Rats 'bop' their heads to Mozart, proving not just humans have rhythm

Guess it's now a question of who (or what) can 'bop' to the beat better. Humans or rats?
Sade Agard
A 'one-mouse' bop party
A 'mouse' bop party just happened

2022 Ito et al  

A new study published today (Nov. 11) in Science Advances indicates that rats possess the ability to move to music- a capability which, before now, was believed to be unique to humans.

This fresh finding not only challenges our knowledge of the animal mind, it could also shed light on the evolution of music and dancing.

The rats 'bopped' their heads, like humans, to Mozart's Sonata

Wireless, tiny accelerometers that could detect even the slightest head movements were implanted in the rats. Additionally, participants' heads were equipped with accelerometers. Then, one-minute snippets from Mozart's Sonata for Two Pianos in D Major (K. 448) were performed at four different tempos: 75, 100, 200, and 400 percent of the original speed.

While the original tempo of the songs in Mozart's Sonata is 132 bpm, the results showed that the rats' beat synchronicity was clearest within the 120-140 bpm range. Interestingly, the researchers explained that this beat range is identical to the rate at which humans also exhibit the clearest beat synchronization.

The rats also liked Born this way by Lady Gaga amongst other hits

Other musical pieces were also played to the human and animal participants: Born This Way by Lady Gaga, Another One Bites the Dust by Queen, Beat It by Michael Jackson and Sugar by Maroon 5.

Additionally, the team discovered that both rats and people jerked their heads to the beat at similar times, and that the amount of head jerking reduced the faster the music was played.

What is 'beat synchronization'?

While animals may react to sound, create rhythmic noises, or be trained to respond to music, these behaviors are not the same as the sophisticated brain and motor mechanisms that allow humans to instinctively detect the beat of a song, react to it, or even predict it. This trait is known as beat synchronicity.

This skill appears to be partly influenced by our innate genetic ability, previously believed to be a uniquely human attribute. Amongst other cases of animals displaying beat synchronicity, this study from the University of Tokyo offers proof that rats, too, appear to share our desire to groove.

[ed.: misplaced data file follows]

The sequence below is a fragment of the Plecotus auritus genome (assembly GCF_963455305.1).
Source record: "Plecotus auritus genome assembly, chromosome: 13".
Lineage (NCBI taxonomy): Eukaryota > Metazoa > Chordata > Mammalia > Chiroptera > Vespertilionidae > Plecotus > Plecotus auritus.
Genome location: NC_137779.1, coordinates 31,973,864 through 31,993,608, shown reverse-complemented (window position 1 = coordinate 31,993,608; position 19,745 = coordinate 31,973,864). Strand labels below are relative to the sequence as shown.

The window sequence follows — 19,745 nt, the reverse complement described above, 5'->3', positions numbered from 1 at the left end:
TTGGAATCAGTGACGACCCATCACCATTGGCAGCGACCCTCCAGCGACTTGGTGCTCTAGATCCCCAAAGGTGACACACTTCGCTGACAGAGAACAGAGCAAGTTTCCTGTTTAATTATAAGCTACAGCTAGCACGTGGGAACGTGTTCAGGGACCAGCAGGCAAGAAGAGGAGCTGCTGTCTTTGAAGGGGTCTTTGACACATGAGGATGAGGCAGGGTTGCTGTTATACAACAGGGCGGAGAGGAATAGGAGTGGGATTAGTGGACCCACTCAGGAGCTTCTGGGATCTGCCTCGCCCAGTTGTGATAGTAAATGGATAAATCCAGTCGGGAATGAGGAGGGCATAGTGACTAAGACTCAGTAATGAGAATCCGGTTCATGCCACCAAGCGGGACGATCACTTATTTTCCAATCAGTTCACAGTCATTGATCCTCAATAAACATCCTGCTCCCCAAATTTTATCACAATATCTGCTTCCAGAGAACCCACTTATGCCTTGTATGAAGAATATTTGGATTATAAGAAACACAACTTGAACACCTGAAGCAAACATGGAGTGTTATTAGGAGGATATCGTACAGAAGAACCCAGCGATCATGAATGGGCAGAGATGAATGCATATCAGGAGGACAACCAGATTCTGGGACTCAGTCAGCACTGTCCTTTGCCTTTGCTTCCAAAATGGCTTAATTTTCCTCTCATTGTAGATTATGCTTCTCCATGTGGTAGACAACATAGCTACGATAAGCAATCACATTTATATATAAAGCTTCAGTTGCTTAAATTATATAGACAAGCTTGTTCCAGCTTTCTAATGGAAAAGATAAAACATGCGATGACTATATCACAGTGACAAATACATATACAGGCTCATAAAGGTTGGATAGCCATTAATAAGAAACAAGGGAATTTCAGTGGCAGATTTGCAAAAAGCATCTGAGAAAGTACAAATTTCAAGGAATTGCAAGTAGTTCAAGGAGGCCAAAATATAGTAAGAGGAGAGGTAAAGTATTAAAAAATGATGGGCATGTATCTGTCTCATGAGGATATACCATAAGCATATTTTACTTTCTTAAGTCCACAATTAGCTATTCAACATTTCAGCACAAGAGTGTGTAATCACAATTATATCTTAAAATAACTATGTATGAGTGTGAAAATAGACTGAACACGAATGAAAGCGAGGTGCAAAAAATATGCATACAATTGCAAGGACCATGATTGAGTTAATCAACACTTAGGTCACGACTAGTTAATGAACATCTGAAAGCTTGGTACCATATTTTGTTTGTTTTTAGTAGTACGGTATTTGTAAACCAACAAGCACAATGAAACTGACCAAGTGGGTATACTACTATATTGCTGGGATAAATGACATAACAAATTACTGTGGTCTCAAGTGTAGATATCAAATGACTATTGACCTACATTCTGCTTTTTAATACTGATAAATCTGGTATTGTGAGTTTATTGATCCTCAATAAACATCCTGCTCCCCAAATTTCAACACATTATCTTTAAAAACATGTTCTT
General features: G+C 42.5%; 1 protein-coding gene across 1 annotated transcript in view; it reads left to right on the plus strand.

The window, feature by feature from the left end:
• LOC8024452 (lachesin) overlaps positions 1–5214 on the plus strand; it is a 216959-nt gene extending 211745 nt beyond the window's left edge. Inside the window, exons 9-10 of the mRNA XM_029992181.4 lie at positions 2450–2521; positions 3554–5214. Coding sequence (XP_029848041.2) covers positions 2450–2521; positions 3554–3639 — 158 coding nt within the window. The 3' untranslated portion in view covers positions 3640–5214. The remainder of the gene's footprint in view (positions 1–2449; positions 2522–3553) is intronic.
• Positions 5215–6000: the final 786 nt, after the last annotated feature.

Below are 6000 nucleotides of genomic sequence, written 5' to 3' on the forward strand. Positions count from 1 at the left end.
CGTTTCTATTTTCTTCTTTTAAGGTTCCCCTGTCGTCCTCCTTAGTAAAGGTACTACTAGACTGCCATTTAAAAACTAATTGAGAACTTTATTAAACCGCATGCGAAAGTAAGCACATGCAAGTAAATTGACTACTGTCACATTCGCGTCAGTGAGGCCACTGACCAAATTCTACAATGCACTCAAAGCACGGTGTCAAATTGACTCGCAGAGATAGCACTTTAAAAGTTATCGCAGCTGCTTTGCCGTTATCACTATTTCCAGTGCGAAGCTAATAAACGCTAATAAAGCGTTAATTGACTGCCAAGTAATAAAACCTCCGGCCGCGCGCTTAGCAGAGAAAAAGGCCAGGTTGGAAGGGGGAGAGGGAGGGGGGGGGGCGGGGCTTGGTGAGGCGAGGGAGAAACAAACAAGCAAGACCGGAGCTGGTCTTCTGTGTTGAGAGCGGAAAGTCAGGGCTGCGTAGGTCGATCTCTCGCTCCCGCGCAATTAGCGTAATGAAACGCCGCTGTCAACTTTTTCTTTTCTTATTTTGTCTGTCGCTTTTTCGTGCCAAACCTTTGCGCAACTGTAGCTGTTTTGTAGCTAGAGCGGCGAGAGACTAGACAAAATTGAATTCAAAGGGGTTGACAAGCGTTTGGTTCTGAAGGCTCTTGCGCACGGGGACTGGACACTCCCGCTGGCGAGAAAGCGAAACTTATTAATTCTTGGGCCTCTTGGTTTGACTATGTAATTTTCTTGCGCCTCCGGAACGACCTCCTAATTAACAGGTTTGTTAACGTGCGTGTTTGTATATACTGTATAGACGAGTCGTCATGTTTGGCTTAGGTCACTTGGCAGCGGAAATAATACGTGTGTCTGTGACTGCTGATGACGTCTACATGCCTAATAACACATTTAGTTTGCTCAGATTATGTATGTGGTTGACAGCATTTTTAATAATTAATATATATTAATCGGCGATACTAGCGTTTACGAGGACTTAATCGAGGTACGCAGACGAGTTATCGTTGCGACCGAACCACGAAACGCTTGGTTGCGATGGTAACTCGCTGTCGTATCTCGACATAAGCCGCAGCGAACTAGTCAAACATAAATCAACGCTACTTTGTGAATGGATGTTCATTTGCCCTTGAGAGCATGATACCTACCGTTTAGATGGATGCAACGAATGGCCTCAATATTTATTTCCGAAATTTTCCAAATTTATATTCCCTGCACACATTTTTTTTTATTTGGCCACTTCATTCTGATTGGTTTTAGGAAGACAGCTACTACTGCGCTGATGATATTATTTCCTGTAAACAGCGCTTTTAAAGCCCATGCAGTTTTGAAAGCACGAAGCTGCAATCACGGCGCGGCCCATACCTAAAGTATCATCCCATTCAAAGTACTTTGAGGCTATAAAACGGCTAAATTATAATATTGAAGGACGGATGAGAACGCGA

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"Rats displayed innate — that is, without any training or prior exposure to music — beat synchronization," said Associate Professor Hirokazu Takahashi from the Graduate School of Information Science and Technology.

Takhashi also claimed, “To the best of our knowledge, this is the first report on innate beat synchronization in animals that was not achieved through training or musical exposure.”

Addressing the rat in the room: Why are scientists playing music to rats?

Well, it sounds excellent that rats have rhythm and all, but why would you play music to rats anyway? What's the significance? Takahashi explained that "music exerts a strong appeal to the brain and has profound effects on emotion and cognition. To utilize music effectively, we need to reveal the neural mechanism underlying this empirical fact."

Takahashi further disclosed that he is an expert in the field of electrophysiology, which examines the electrical activity of the brain, and has spent many years researching rats' auditory cortexes, which are the parts of the brain responsible for processing sound.

This makes sense, considering that part of the study involved tuning the rats' auditory cortex to match certain beats per minutes (bpm).

'Understanding the perceptual principles of music can benefit from studying the animal brain'

The team came up with two theories to explain what beat synchronization depends on: The first suggested that the 'body's' time constant would determine the ideal musical pace for beat synchronization. This varies between species and happens much more swiftly for small animals than humans (think of how quickly a rat can scuttle). 

The second was that optimal beat synchronization would be determined by the time constant of the 'brain', which surprisingly, was stable across species. 

"Our findings imply that the best tempo for beat synchronization depends on the time constant in the brain. We conducted our investigation with 20 human volunteers and 10 rats. This proves that understanding the perceptual principles of music can benefit from studying the animal brain," Takahashi said.

A beginning to answering one big question and developing the next-generation AI (artificial intelligence)

The team now plan to play genres outside of classical, such as melody and harmony to better understand, how these relate to the dynamics of the brain.

"I am also interested in how, why, and what mechanisms of the brain create human cultural fields such as fine art, music, science, technology and religion,” said Takahashi.

“I believe that this question is the key to understand how the brain works and develop the next-generation AI (artificial intelligence). Also, as an engineer, I am interested in the use of music for a happy life.”

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